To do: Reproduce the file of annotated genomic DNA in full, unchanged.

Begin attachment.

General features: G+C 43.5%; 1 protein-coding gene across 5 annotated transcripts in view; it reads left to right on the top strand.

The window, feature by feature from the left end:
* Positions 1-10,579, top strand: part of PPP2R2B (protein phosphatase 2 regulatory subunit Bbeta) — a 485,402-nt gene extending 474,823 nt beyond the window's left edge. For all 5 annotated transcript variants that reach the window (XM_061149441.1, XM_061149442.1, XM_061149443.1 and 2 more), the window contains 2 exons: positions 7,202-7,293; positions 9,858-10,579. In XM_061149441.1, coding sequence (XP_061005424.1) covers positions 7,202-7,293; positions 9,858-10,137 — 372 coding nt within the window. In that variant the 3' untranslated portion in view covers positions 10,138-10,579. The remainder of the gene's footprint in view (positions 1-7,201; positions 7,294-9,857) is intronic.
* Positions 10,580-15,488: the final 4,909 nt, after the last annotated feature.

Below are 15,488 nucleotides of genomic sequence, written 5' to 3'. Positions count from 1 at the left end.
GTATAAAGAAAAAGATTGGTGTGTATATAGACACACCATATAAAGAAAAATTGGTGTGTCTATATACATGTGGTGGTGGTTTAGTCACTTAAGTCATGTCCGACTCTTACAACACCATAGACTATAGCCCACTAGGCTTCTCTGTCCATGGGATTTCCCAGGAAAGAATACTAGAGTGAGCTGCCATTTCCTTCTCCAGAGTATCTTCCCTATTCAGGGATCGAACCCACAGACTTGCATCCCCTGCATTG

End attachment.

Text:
General features: G+C 43.5%; 1 protein-coding gene across 5 annotated transcripts in view; it reads left to right on the top strand.

The window, feature by feature from the left end:
* Positions 1-10,579, top strand: part of PPP2R2B (protein phosphatase 2 regulatory subunit Bbeta) — a 485,402-nt gene extending 474,823 nt beyond the window's left edge. For all 5 annotated transcript variants that reach the window (XM_061149441.1, XM_061149442.1, XM_061149443.1 and 2 more), the window contains 2 exons: positions 7,202-7,293; positions 9,858-10,579. In XM_061149441.1, coding sequence (XP_061005424.1) covers positions 7,202-7,293; positions 9,858-10,137 — 372 coding nt within the window. In that variant the 3' untranslated portion in view covers positions 10,138-10,579. The remainder of the gene's footprint in view (positions 1-7,201; positions 7,294-9,857) is intronic.
* Positions 10,580-15,488: the final 4,909 nt, after the last annotated feature.

Below are 15,488 nucleotides of genomic sequence, written 5' to 3'. Positions count from 1 at the left end.
GTATAAAGAAAAAGATTGGTGTGTATATAGACACACCATATAAAGAAAAATTGGTGTGTCTATATACATGTGGTGGTGGTTTAGTCACTTAAGTCATGTCCGACTCTTACAACACCATAGACTATAGCCCACTAGGCTTCTCTGTCCATGGGATTTCCCAGGAAAGAATACTAGAGTGAGCTGCCATTTCCTTCTCCAGAGTATCTTCCCTATTCAGGGATCGAACCCACAGACTTGCATCCCCTGCATTG